Amazon’s decision to market a powerful face recognition tool to police is alarming privacy advocates.
Advocates like the American Civil Liberties Union (ACLU) say law enforcement agencies could use the tool, named Rekognition, to easily build a system that would automate the identification and tracking of anyone.
That could have potentially dire consequences for minorities who are already arrested at disproportionate rates, immigrants who may be in the country illegally or political protesters, they said.
It isn’t known how many police forces have adopted the technology since its launch in late 2016 or its update last autumn, when Amazon added capabilities that allow it to identify people in videos and follow their movements almost instantly.
The Washington County Sheriff’s Office in Oregon has used it to quickly compare unidentified suspects in surveillance images to a database of more than 300,000 booking photos from the county jail – a common use of such technology around the US – while the Orlando Police Department in Florida is testing whether it can be used to single out people of interest in public spaces and alert officers to their presence.
“People should be free to walk down the street without being watched by the government,” the privacy advocacy groups wrote in a letter to Amazon on Tuesday. “Facial recognition in American communities threatens this freedom.”
The letter to Amazon followed public records requests from ACLU chapters in California, Oregon and Florida. More than two dozen organisations signed it, including the Electronic Frontier Foundation and Human Rights Watch.
In a statement, Amazon Web Services stressed that it requires all of its customers to comply with the law and to be responsible in the use of its products.
The statement said some agencies have used the tool to find abducted people, and amusement parks have used it to find lost children.
British broadcaster Sky News used Rekognition to help viewers identify celebrities at the royal wedding of Prince Harry and Meghan Markle last weekend.
Amazon’s technology isn’t that different from what face recognition companies are already selling to law enforcement agencies.
But its vast reach and its interest in recruiting more police departments, at extremely low cost, are troubling, said Clare Garvie, an associate at the Centre on Privacy and Technology at Georgetown University Law Centre.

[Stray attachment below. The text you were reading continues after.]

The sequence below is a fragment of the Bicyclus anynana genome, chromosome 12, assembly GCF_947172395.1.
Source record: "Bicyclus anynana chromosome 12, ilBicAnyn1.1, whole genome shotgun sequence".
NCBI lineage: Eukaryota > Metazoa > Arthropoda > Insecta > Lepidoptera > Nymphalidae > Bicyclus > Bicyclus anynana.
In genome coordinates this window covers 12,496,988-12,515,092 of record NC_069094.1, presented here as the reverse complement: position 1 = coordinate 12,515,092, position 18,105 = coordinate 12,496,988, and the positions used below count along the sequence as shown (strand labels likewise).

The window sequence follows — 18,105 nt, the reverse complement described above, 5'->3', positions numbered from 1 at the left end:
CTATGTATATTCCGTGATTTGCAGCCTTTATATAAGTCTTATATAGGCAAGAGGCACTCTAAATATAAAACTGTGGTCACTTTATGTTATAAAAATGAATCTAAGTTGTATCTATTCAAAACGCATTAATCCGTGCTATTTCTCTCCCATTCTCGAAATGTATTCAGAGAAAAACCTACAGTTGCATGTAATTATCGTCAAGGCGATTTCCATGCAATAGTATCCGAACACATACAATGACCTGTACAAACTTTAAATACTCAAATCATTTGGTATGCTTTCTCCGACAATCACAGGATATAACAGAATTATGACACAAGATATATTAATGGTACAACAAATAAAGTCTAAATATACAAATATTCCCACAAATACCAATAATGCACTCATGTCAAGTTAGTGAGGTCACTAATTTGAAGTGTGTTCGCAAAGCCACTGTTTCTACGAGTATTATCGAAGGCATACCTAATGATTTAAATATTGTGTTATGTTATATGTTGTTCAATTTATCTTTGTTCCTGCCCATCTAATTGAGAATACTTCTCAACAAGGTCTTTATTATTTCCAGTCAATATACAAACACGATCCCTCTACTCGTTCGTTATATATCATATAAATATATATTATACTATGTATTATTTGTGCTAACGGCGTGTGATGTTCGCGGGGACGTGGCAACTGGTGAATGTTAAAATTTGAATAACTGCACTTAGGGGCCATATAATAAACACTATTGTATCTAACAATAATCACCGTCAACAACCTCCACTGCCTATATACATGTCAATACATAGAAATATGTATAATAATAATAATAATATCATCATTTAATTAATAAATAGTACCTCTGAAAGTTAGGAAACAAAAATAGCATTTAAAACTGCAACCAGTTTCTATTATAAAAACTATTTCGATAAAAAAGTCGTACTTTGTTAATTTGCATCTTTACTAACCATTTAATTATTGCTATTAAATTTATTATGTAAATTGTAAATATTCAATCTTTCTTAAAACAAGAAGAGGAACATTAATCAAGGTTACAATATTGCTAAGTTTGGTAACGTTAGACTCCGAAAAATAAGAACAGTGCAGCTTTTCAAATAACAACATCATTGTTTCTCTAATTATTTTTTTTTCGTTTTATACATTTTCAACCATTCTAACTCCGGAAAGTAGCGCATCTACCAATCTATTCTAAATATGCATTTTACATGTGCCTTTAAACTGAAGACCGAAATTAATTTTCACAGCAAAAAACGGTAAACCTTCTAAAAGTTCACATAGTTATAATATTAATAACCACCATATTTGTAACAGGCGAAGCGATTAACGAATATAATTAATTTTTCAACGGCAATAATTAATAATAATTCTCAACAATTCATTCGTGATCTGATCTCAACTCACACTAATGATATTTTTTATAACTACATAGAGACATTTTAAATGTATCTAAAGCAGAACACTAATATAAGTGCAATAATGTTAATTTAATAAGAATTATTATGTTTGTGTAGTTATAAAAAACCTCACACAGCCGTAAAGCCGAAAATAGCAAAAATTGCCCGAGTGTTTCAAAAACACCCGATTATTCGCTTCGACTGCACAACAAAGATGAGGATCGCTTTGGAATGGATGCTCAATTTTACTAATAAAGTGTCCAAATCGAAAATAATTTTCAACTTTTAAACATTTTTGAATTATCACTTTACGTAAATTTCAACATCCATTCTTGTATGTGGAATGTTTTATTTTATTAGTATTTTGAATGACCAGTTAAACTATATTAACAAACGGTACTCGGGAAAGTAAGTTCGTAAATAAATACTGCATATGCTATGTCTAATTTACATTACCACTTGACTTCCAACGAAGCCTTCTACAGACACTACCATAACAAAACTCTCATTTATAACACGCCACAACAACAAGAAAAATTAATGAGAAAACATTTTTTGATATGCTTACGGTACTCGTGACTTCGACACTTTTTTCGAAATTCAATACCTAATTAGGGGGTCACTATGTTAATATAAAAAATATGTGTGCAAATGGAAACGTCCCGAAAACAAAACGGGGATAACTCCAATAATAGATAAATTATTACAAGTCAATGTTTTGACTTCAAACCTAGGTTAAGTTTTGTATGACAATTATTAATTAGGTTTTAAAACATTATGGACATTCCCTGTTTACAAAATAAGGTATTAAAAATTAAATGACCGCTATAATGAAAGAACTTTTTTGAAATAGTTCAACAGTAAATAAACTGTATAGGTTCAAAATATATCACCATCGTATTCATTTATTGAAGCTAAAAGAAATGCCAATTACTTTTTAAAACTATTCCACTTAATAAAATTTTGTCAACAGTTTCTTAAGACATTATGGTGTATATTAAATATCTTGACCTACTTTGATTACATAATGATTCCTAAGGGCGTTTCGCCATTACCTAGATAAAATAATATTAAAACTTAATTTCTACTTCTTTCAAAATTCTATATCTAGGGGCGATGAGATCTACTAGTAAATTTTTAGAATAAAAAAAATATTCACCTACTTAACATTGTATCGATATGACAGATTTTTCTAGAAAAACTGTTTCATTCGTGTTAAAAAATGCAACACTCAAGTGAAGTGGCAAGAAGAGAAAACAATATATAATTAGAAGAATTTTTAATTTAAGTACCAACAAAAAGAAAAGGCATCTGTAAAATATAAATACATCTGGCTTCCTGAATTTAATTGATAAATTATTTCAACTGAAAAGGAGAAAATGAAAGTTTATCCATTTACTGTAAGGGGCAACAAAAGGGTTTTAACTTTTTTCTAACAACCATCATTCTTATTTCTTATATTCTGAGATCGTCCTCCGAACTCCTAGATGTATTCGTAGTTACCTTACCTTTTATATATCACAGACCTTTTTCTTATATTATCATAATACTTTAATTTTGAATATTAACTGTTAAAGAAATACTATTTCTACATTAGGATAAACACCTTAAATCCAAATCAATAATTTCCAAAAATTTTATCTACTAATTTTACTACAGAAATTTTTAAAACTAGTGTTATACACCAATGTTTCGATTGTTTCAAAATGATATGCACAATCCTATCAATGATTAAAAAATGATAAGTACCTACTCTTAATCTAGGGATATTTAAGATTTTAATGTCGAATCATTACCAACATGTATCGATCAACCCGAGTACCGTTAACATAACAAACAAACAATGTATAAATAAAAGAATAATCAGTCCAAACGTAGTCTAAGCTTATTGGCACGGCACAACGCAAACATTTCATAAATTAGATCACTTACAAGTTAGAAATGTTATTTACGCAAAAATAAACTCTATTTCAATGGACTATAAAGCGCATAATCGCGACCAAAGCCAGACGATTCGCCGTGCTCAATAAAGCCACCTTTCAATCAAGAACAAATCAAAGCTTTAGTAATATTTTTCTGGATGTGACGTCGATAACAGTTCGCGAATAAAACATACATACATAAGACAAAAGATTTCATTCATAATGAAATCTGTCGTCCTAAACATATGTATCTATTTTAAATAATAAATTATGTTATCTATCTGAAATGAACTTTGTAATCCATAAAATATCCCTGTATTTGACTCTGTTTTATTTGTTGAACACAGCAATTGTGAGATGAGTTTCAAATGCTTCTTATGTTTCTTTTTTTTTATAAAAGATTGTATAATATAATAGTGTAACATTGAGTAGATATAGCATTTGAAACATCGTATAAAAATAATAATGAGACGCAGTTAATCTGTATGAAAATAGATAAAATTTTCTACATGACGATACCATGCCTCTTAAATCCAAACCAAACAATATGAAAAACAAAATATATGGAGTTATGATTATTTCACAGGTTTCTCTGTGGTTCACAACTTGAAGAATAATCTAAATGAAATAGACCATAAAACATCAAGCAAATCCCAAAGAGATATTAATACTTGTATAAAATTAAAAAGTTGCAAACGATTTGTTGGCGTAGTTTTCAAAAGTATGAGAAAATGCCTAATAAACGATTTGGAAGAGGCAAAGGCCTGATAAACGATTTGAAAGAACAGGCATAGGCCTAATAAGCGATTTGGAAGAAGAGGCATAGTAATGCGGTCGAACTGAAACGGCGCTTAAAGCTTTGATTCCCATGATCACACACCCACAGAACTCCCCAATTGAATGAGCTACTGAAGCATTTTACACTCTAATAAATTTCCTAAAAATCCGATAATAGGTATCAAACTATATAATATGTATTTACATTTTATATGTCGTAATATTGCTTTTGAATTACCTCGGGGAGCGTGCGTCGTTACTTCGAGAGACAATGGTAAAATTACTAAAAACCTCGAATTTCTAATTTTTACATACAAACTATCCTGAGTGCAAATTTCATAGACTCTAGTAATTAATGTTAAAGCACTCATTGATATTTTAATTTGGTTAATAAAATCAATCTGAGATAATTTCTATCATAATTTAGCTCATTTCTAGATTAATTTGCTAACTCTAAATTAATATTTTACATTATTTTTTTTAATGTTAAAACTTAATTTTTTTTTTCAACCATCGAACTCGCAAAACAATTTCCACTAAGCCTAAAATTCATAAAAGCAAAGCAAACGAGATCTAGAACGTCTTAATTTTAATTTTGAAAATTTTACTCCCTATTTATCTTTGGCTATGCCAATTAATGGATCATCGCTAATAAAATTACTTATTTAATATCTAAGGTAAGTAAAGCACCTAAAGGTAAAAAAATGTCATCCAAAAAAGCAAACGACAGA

“This raises very real questions about the ability to remain anonymous in public spaces,” Garvie said.
While police might be able to videotape public demonstrations, face recognition is not merely an extension of photography but a biometric measurement — more akin to police walking through a demonstration and demanding identification from everyone there, she said.
Last year, the Orlando, Florida, Police Department announced it would begin a pilot programme relying on Amazon’s technology to “use existing city resources to provide real-time detection and notification of persons of interest, further increasing public safety”.
Orlando has a network of public safety cameras, and in a presentation posted to YouTube this month, Ranju Das, who leads Amazon Rekognition, said the company would receive feeds from the cameras, search them against photos of people being sought by law enforcement and notify police of any hits.
“It’s about recognising people, it’s about tracking people, and then it’s about doing this in real time, so that the law enforcement officers… can be then alerted in real time to events that are happening,” he said.
The Orlando Police Department (OPD) said in an email that it “is not using the technology in an investigative capacity or in any public spaces at this time”.
The testing has been limited to eight city-owned cameras and a handful of officers who volunteered to have their images used to see if the technology works, Sergeant Eduardo Bernal wrote in an email on Tuesday.
“As this is a pilot and not being actively used by OPD as a surveillance tool, there is no policy or procedure regarding its use as it is not deployed in that manner,” Bernal wrote.